Ground rents for leasehold properties are making the news. Greedy landlords and developers are reserving very large grounds rents, which escalate over the lease term to what can be pretty gigantic sums for innocent homebuyers. Campaigns are being waged and politicians are starting to pay attention to the issue.
It is worthwhile considering why leasehold tenure of property exists as a matter of law. One advantage of leasehold property is to overcome the difficulties with making positive obligations (i.e. maintenance and repair) binding on future owners of properties in a block. It also serves freeholders’ desire to retain control over the land and units created. It is this desire that seems to be the cause of problems. The landlord wants to obtain capital for the property now but would like to retain value also in the ground rent.
A landlord can charge a rent but does not need to. It stands to reason that a capital value lease with a ground rent will have a different value from one that does not. The greater the rent – or even the ambiguity about rent - the less the capital value. There is nothing inherently wrong in having rents. If people are unable to pay the full value of a freehold or a virtual freehold now, then a rent is a way of maximising the value the buyer can have up to the level they are willing to pay. The ground rent reserves to the landlord the element of value that the buyer cannot pay.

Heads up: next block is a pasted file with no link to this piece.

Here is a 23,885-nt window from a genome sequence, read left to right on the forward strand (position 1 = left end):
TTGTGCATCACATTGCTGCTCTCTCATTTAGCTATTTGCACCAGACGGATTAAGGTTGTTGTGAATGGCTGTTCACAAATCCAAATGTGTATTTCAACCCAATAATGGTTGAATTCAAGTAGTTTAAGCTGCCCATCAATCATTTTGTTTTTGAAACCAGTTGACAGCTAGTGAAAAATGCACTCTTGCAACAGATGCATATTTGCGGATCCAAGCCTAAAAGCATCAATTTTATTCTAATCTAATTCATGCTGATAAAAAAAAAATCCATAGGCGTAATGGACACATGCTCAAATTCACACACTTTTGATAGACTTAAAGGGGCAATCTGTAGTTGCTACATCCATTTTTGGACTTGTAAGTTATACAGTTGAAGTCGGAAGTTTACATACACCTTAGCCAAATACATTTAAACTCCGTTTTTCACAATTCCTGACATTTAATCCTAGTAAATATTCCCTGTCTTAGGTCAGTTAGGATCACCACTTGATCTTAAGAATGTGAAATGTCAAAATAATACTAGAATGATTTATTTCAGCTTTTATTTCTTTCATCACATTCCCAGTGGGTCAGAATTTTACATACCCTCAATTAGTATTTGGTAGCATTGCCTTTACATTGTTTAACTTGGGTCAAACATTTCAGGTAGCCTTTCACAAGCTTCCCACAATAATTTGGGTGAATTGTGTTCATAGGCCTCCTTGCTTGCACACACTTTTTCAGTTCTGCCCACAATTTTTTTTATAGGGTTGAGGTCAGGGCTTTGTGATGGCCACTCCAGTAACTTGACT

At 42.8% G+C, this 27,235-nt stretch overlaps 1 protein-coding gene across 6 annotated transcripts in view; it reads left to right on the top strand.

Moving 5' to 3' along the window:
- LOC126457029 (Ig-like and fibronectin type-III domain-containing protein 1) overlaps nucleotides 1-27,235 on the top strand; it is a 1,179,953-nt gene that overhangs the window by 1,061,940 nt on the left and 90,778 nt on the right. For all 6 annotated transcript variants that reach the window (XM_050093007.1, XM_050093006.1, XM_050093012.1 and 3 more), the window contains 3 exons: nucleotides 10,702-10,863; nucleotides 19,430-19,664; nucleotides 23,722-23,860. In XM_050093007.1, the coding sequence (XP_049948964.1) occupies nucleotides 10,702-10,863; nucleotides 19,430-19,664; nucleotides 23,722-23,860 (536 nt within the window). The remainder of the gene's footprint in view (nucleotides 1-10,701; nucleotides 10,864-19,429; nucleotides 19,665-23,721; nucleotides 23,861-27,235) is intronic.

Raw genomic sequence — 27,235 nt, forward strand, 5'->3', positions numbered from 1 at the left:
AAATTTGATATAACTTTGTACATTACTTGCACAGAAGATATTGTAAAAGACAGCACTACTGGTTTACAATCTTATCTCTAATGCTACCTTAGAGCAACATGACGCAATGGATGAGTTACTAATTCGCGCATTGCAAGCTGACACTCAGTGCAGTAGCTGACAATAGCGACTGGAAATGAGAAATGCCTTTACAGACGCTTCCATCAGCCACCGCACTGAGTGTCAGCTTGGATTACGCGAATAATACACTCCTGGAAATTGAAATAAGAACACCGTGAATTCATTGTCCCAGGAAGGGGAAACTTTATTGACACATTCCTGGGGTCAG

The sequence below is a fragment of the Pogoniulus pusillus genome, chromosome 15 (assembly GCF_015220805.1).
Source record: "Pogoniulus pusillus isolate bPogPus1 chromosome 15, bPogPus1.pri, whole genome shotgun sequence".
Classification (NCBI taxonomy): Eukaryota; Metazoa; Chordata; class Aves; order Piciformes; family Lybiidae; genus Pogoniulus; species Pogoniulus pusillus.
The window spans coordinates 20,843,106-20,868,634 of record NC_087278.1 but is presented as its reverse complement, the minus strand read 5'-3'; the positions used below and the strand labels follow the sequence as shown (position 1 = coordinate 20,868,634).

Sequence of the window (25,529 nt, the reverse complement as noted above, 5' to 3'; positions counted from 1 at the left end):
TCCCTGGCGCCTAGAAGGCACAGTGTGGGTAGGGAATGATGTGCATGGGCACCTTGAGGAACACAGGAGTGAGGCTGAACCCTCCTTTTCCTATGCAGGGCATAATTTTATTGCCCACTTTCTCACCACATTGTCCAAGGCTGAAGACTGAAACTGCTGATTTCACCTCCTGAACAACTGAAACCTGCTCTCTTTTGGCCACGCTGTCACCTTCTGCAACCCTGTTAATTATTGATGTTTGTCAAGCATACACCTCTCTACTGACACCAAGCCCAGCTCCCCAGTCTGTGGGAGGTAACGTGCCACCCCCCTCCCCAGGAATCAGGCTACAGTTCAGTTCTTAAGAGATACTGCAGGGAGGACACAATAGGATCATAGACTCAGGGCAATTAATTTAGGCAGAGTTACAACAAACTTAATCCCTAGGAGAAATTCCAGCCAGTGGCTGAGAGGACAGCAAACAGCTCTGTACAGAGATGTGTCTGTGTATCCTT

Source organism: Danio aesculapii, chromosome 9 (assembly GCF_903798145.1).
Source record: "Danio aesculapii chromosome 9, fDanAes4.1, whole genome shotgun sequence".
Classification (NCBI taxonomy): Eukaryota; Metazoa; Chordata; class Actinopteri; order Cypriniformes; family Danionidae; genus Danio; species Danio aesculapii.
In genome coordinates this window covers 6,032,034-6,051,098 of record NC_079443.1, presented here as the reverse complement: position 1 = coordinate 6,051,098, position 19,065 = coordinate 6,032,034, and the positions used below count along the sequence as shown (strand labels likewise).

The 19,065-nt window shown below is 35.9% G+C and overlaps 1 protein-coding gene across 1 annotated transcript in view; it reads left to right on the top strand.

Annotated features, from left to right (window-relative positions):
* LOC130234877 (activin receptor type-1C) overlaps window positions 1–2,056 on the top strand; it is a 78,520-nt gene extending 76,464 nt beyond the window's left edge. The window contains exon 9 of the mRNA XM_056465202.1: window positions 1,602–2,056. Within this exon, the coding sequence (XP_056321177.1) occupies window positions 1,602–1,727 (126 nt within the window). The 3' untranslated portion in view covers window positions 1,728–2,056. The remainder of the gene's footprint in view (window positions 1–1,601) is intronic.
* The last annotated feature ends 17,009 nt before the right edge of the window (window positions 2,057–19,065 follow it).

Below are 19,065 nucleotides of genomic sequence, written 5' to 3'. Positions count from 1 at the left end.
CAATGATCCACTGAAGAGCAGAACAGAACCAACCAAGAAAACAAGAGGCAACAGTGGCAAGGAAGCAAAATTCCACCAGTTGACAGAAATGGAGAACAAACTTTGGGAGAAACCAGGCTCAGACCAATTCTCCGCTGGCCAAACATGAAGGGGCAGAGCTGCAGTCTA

This is useful where asset prices rise and is common in social housing/shared ownership properties. All prices are relative.
Where does the professional sit within this? The solicitor's role is to understand what the rules are, and whether they make legal and practical sense: can you enter your flat; will someone repair the roof; who pays for what etc? What a solicitor cannot do is value the property, and this extends to ground rents. We can advise you that they exist, and we can advise you how they are calculated. We will always warn you when something looks unusual, or has a surprising effect, and when the application of assured tenancy rules might inadvertently affect long leaseholds. It is, however, for an expert valuer to assess the value of the flat, taking into account the lease terms and ground rents.
Escalating ground rents need to be identified, understood and valued. A professional adviser’s job is to ensure their client comes to an informed decision. A valuer will tell you how much it should concern you, and you may decide to walk away, reduce your offer or deal with matters in some other way.
Doubtless there will be some greedy landlords who have "got away with it", but the assumption should not be made that escalating ground rents are necessarily bad. The key is to take the best advice available, and judge each situation on its facts.
David Stockley is a partner at TWM Solicitors